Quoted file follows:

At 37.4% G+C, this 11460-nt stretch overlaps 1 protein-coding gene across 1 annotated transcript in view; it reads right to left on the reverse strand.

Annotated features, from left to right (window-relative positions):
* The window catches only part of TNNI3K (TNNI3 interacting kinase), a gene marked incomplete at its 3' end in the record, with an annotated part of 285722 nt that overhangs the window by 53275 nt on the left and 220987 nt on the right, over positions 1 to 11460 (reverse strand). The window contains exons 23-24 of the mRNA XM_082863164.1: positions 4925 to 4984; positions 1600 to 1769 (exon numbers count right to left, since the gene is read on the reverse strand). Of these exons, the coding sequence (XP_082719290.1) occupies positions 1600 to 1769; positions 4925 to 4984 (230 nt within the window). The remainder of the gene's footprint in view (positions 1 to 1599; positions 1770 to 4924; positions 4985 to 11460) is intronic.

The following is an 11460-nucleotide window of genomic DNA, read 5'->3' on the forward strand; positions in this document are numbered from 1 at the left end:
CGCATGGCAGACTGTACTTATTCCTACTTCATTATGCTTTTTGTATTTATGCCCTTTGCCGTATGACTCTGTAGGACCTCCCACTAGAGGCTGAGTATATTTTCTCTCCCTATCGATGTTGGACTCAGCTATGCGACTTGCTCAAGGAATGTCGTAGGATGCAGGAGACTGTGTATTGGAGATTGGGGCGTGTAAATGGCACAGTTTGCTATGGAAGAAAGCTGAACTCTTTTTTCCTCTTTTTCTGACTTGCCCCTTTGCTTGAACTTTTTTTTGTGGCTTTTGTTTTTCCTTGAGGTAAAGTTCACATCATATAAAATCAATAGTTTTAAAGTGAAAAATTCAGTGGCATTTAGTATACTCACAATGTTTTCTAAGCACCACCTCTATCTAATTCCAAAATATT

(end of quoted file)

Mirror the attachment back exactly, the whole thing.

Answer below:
At 37.4% G+C, this 11460-nt stretch overlaps 1 protein-coding gene across 1 annotated transcript in view; it reads right to left on the reverse strand.

Annotated features, from left to right (window-relative positions):
* The window catches only part of TNNI3K (TNNI3 interacting kinase), a gene marked incomplete at its 3' end in the record, with an annotated part of 285722 nt that overhangs the window by 53275 nt on the left and 220987 nt on the right, over positions 1 to 11460 (reverse strand). The window contains exons 23-24 of the mRNA XM_082863164.1: positions 4925 to 4984; positions 1600 to 1769 (exon numbers count right to left, since the gene is read on the reverse strand). Of these exons, the coding sequence (XP_082719290.1) occupies positions 1600 to 1769; positions 4925 to 4984 (230 nt within the window). The remainder of the gene's footprint in view (positions 1 to 1599; positions 1770 to 4924; positions 4985 to 11460) is intronic.

The following is an 11460-nucleotide window of genomic DNA, read 5'->3' on the forward strand; positions in this document are numbered from 1 at the left end:
CGCATGGCAGACTGTACTTATTCCTACTTCATTATGCTTTTTGTATTTATGCCCTTTGCCGTATGACTCTGTAGGACCTCCCACTAGAGGCTGAGTATATTTTCTCTCCCTATCGATGTTGGACTCAGCTATGCGACTTGCTCAAGGAATGTCGTAGGATGCAGGAGACTGTGTATTGGAGATTGGGGCGTGTAAATGGCACAGTTTGCTATGGAAGAAAGCTGAACTCTTTTTTCCTCTTTTTCTGACTTGCCCCTTTGCTTGAACTTTTTTTTGTGGCTTTTGTTTTTCCTTGAGGTAAAGTTCACATCATATAAAATCAATAGTTTTAAAGTGAAAAATTCAGTGGCATTTAGTATACTCACAATGTTTTCTAAGCACCACCTCTATCTAATTCCAAAATATT